“Within the framework of repetition and a trance-like atmosphere… we try to come onto stage with as empty a head and as clean a slate as possible, so that we can start with nothing - someone comes up with an idea, and we build on it very, very slowly from there… and once it’s up and running, and I feel like the best thing we can do, as musicians — for the music — is to remove ourselves from it as much as possible, and let the music take on a life of its own — let it slowly evolve.”
– Tony Buck (The Necks)
Chris Abrahams’ piano trio The Necks (Lloyd Swanton on bass, Tony Buck on drums) has set itself apart from many of its “jazz” contemporaries of the past 25 years with its progressive and minimalist approach to improvisation and, remarkably, an emphasis on rejection of prior agreement to material to be used in performance — that is, to get on stage and “make it up” as they go along. The group’s members dispel the possibility of ineffectual communication while improvising with their ability to collectively compose memorable works with an intentionally limited base of material. A testament to their staying power is their hold over the experimental improvisation community of Australia, from early releases like 1989’s Sex all the way through to later works such as Chemist (2006) and Silverwater (2009).
Abrahams is not a stranger to solo releases — his recording career is chock-full of solo and collaborative releases well outside the usual domain of The Necks’ musical attention. But Memory Night does position Abrahams’ creative self in a distinct zone away from the traditional musical language of The Necks. Where his acoustic performances feature interaction between acoustic instruments, Memory Night is a free-flowing, modern approach to piano — honed within the company of Swanton and Buck — and abstract electronic noise, ranging from found sounds (e.g., cash receipt machines) to tape hisses, high-pitched whines to writhing, screeching bowed sheet metal found toward the end of the first track, “Leafer” — and one really has to experience this to understand just how (brilliantly) terrifying this is.
Although there are hints of guitar and untuned percussion (which serve more to embellish the electro-percussive colors), the main acoustic focus on piano highlights Abrahams’ instrumental skill and his ability to meld it with other sounds in a way where neither dominates nor dulls the overall textures (be it lush with loops of bell chimes and screeches of metal, or thin with dull clicks from inconsequential sounds rendered striking in their combinations). On “Stabilized Ruined,” despite the piano being heavily processed and fragmented, it maintains its unique role within the composition, not suffering from sticking out or being pushed back.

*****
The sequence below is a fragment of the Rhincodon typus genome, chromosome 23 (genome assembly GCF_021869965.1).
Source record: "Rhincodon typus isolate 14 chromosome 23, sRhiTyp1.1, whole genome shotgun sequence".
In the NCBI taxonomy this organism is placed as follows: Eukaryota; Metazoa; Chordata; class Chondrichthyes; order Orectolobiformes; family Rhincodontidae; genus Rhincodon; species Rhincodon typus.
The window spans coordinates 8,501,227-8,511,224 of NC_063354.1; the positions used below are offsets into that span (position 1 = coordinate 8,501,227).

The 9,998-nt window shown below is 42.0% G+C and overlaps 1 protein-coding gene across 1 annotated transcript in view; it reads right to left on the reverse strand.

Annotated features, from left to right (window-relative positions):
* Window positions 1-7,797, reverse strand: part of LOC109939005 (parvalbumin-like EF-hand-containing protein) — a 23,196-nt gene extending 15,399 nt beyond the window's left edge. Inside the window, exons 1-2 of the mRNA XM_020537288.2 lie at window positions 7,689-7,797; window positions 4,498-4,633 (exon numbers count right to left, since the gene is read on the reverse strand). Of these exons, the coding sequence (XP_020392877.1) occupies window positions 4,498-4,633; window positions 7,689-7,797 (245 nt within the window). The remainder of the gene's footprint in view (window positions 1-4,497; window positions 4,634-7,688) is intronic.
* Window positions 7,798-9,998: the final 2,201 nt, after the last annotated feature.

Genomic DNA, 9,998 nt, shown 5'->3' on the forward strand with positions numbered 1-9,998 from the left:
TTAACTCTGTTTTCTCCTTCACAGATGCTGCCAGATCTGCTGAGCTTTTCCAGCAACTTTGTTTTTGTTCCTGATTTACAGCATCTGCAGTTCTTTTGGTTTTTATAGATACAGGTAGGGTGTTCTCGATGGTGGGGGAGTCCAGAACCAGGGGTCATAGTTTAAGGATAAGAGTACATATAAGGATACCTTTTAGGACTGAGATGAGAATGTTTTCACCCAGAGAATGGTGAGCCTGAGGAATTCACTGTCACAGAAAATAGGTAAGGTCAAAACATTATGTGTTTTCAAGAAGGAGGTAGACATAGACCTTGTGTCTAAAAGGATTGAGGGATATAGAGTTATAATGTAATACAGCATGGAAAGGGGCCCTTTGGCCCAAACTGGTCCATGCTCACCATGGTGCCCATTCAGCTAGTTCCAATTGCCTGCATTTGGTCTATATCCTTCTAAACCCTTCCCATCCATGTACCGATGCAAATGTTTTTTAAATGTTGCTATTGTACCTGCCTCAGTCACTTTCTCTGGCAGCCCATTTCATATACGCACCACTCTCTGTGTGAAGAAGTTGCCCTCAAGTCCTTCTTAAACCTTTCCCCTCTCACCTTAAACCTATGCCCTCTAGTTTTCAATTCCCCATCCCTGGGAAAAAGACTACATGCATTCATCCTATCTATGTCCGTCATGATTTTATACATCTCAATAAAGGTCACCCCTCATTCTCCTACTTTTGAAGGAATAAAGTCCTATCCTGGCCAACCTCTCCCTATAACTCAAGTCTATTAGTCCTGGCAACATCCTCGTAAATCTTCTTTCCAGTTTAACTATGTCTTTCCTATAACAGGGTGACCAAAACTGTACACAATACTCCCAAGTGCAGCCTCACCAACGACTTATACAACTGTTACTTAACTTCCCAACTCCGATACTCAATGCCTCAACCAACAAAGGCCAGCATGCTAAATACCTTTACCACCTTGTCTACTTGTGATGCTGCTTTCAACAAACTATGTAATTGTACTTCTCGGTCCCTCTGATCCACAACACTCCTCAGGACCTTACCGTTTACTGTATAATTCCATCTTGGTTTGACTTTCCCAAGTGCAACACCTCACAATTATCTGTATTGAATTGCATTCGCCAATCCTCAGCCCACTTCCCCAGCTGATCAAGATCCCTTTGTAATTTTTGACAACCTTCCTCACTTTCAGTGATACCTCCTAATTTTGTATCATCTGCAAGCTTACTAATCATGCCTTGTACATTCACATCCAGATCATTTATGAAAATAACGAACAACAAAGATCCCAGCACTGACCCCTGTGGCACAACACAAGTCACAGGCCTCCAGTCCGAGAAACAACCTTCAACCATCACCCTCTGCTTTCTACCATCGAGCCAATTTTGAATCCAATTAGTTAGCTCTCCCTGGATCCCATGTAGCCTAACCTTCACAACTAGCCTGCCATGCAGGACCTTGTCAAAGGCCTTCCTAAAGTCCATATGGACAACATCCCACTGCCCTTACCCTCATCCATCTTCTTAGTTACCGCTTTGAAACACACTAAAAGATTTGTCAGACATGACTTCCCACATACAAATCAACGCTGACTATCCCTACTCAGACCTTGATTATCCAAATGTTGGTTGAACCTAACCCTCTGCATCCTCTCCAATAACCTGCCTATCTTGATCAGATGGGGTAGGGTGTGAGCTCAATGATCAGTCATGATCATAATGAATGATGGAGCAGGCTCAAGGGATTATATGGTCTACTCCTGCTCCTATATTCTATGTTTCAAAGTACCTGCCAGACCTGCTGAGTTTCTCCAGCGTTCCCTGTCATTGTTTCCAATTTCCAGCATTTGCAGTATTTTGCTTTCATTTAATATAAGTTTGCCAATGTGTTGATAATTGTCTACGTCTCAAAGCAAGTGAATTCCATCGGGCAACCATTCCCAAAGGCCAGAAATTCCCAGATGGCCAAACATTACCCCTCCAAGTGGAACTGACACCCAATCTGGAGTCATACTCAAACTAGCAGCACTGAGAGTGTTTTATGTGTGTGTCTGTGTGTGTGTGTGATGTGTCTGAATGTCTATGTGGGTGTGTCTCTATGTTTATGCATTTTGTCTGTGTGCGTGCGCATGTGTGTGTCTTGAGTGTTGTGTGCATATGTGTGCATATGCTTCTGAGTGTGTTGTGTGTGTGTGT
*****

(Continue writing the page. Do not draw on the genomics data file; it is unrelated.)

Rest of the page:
It is, however, worth pointing out that, compositionally speaking, while the instrumental language is noticeably different than experiments with The Necks, there are similarities in how elements are manipulated over time. In separating the growth and color of each sound individually, Abrahams morphs these grinding and churning beasts of tracks from one state to the other logically, in a manner that imbues the relatively abstract sound world with a tangible arc and a coherent experience. “Strange Bright Fact” juxtaposes roaring waves of static haze with delicate modal flows reminiscent of the solos of Keith Jarrett or even Brad Mehldau.
While the majority of the fragments and noises used throughout the album are of an indefinite pitch, Abrahams’ arrangements allow certain tonal components to meld together and form cohesive harmonic relationships that, in turn, add to a narrative flow of the tracks. It becomes clear that there’s a methodical dedication to detailing within what appears first to be radical abstraction.
One can’t ignore that Abrahams comes to this work with an enormous amount of experience, in jazz and in other genres usually not focused upon improvisation. Often a lifetime of creating music assumes itself as a character within compositions of any kind, from the most engineered of pop songs to the most inhospitable of aggressive, “dark” music. Yet within the pieces presented on Memory Night is a noticeable intent for some detachment from this norm, with equal attention being paid to musical craft; honing one’s ability to create works representative of oneself, individual and excitingly challenging to the audience.
It may seem unfair to bunch Chris Abrahams and The Necks together upon Abrahams’ solo releases, but the magnitude of their collective efforts does inform Memory Night — such a refined and calculated approach reveals itself as something so organic and meaningful, indeed “like the best thing we can do, as musicians.” Abrahams succeeds in letting the music take on a life of its own, guiding it to the start of its journey, and allowing it to bloom into something beyond its constituents — to evolve from its own creator’s history, one’s “memories,” and into its own harrowingly compelling being.